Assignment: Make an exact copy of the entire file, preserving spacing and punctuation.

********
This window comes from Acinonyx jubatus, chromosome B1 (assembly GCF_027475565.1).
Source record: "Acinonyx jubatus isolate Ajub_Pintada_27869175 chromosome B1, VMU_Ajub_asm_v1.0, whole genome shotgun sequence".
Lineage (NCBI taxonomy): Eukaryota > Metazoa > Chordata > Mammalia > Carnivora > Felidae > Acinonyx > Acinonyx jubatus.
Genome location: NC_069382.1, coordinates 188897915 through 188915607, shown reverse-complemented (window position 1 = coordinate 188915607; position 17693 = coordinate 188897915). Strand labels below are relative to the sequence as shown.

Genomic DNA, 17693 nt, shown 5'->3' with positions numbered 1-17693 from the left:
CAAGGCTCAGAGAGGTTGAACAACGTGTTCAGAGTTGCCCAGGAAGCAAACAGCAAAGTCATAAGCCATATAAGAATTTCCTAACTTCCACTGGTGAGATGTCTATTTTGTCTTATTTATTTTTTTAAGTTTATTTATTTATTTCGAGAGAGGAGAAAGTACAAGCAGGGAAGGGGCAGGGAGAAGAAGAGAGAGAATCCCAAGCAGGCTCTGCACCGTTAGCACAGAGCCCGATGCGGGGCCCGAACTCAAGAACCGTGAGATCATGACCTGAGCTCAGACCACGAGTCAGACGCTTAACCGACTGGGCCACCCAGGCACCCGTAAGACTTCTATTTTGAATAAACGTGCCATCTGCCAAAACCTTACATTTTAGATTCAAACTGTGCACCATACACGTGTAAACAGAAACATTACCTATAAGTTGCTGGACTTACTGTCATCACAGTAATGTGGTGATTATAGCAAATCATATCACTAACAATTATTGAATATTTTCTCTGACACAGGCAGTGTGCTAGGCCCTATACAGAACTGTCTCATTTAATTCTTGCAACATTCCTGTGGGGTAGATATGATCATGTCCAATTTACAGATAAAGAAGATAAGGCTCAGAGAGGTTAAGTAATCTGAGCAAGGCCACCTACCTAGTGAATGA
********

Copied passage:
This window comes from Acinonyx jubatus, chromosome B1 (assembly GCF_027475565.1).
Source record: "Acinonyx jubatus isolate Ajub_Pintada_27869175 chromosome B1, VMU_Ajub_asm_v1.0, whole genome shotgun sequence".
Lineage (NCBI taxonomy): Eukaryota > Metazoa > Chordata > Mammalia > Carnivora > Felidae > Acinonyx > Acinonyx jubatus.
Genome location: NC_069382.1, coordinates 188897915 through 188915607, shown reverse-complemented (window position 1 = coordinate 188915607; position 17693 = coordinate 188897915). Strand labels below are relative to the sequence as shown.

Genomic DNA, 17693 nt, shown 5'->3' with positions numbered 1-17693 from the left:
CAAGGCTCAGAGAGGTTGAACAACGTGTTCAGAGTTGCCCAGGAAGCAAACAGCAAAGTCATAAGCCATATAAGAATTTCCTAACTTCCACTGGTGAGATGTCTATTTTGTCTTATTTATTTTTTTAAGTTTATTTATTTATTTCGAGAGAGGAGAAAGTACAAGCAGGGAAGGGGCAGGGAGAAGAAGAGAGAGAATCCCAAGCAGGCTCTGCACCGTTAGCACAGAGCCCGATGCGGGGCCCGAACTCAAGAACCGTGAGATCATGACCTGAGCTCAGACCACGAGTCAGACGCTTAACCGACTGGGCCACCCAGGCACCCGTAAGACTTCTATTTTGAATAAACGTGCCATCTGCCAAAACCTTACATTTTAGATTCAAACTGTGCACCATACACGTGTAAACAGAAACATTACCTATAAGTTGCTGGACTTACTGTCATCACAGTAATGTGGTGATTATAGCAAATCATATCACTAACAATTATTGAATATTTTCTCTGACACAGGCAGTGTGCTAGGCCCTATACAGAACTGTCTCATTTAATTCTTGCAACATTCCTGTGGGGTAGATATGATCATGTCCAATTTACAGATAAAGAAGATAAGGCTCAGAGAGGTTAAGTAATCTGAGCAAGGCCACCTACCTAGTGAATGA